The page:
Sekihan (赤飯)



Seki (赤) means Red, and Han (飯) means rice. So Sekihan means Red Rice. It is glutinous rice, also known as short grain rice or glutinous rice, steamed with Azuki beans. Azuki is naturally red, so cooking with Azuki beans gives a red color to the white rice. It is commonly served as a celebratory dish in Japan. 

Why is it a celebratory dish?

About 3000 years ago, the first rice was brought from the Asian continent into Japan. Although the rice wasn’t pearly white like the one we eat today. Instead, it was beautiful red-colored rice. From ancient times, the color red was believed to have a power against evil spirits. So when there was a misfortune, people used rice as an offering during the divine work, and ate cooked rice to protect themselves from evil. This custom has shifted into eating red rice when there is a celebration and wishing there won’t be any misfortune in the future. 

Why Azuki beans?

Around Kamakura Era (1185 – 1333), people started to discover different varieties of rice, and selectively bred them throughout history. So ancient rice with high tannin became less popular and eventually disappeared from cultivation. Now rice is pearly white, but the culture still remains the same. Therefore, people added azuki beans to add red color to the rice.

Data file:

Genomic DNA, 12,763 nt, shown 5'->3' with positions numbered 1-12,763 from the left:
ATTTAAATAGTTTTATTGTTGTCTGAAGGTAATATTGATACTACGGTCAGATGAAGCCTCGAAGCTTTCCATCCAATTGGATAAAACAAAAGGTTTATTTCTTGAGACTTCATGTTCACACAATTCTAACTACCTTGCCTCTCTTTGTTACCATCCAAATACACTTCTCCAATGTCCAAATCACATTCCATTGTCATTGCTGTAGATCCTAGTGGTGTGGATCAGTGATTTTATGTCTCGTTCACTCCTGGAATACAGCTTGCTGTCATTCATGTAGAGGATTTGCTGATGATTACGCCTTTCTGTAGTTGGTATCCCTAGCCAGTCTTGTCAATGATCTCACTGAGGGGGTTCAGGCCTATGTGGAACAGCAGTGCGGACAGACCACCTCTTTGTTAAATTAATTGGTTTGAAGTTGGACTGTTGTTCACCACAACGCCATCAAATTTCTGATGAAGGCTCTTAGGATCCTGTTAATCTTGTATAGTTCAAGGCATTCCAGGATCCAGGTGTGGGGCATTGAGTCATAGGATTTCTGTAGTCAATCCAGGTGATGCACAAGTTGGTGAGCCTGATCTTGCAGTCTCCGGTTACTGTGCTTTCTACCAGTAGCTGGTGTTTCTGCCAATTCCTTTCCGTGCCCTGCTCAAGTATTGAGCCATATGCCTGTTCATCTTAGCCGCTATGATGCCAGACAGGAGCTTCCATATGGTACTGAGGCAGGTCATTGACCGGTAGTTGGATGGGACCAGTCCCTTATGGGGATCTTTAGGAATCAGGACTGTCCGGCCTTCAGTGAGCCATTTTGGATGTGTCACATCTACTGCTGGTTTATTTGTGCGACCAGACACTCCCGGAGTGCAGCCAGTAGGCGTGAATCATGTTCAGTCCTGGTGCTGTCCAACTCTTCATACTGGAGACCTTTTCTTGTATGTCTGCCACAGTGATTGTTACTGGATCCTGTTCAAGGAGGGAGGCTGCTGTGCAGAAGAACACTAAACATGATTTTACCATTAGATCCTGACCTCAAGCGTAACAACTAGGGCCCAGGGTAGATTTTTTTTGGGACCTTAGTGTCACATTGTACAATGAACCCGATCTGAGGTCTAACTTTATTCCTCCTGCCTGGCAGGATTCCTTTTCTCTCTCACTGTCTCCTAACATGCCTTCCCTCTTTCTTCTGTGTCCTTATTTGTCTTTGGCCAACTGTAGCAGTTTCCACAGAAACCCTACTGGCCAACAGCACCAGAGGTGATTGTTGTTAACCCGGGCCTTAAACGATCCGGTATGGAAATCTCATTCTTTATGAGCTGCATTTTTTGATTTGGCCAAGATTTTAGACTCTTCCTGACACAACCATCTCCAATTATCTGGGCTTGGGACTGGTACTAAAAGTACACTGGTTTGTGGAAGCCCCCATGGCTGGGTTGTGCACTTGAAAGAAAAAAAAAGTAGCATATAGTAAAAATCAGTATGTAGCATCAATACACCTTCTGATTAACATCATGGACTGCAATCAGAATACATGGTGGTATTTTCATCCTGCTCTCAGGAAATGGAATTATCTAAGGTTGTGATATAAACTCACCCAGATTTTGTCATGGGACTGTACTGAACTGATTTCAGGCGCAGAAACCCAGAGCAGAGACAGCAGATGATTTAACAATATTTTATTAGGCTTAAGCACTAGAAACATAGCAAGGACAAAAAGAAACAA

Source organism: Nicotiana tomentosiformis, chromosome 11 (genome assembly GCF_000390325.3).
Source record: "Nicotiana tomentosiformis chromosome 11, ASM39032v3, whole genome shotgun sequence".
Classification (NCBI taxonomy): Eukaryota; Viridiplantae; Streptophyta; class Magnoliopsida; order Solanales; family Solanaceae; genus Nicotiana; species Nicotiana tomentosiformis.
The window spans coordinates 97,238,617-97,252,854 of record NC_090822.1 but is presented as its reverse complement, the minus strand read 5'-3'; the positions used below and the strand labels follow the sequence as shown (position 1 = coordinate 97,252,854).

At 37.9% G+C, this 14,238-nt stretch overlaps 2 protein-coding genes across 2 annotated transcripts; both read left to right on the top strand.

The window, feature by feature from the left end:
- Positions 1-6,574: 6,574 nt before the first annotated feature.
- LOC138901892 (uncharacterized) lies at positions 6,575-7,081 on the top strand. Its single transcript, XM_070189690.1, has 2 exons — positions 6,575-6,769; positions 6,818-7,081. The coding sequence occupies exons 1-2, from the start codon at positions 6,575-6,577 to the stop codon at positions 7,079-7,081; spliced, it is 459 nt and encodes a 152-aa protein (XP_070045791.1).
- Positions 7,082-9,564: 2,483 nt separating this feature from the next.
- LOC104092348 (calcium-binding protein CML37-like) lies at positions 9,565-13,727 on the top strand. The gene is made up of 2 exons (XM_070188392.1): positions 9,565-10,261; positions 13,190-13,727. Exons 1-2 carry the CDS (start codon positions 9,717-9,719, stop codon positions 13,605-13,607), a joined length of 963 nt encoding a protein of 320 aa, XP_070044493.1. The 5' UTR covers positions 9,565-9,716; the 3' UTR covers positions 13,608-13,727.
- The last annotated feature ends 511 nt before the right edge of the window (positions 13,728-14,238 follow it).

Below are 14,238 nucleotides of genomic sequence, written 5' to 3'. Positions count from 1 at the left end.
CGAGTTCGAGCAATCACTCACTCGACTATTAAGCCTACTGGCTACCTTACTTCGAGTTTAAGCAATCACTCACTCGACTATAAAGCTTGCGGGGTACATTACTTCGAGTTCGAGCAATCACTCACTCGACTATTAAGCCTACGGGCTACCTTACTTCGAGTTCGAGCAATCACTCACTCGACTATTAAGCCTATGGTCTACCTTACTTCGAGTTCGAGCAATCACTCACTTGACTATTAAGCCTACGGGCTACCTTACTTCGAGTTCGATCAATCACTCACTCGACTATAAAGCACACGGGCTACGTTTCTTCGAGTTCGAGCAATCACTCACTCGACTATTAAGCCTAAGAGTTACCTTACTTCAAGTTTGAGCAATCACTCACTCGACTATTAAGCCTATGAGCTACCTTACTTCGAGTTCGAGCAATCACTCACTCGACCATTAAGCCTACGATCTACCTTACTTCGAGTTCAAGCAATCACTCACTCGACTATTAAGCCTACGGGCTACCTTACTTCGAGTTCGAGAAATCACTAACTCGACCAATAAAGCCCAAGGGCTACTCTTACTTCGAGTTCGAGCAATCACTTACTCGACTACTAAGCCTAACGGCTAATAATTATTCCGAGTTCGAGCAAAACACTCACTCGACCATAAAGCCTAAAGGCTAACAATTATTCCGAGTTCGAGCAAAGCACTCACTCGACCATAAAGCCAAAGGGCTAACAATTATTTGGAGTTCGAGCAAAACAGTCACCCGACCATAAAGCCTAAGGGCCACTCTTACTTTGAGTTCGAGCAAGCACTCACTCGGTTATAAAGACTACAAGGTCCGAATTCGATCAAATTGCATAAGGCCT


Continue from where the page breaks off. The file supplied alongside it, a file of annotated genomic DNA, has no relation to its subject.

What celebration to serve Sekihan? 

Here are the most common celebrations to serve sekihan.
  • Wedding
  • Celebration related to pregnancies and births 
  • Shichi Go San (七五三): A day of prayer for the healthy growth of young children at ages 7, 5, and 3. 
  • Celebration of 1st year in school
  • Graduation 
  • New employment 
  • Coming of age celebration: In Japan, 20 years old is considered an Adult. 
  • Celebration of Longevity: The celebration starts from age 61, 70, 77, 80, 88, 90, 99, and 100. Each celebration has a unique name. 
There are other occasions people serve Sekihan. We can serve Sekihan whenever there is a celebration, either officially or non-officially. If you see someone cooking sekihan, that means congratulations are in order!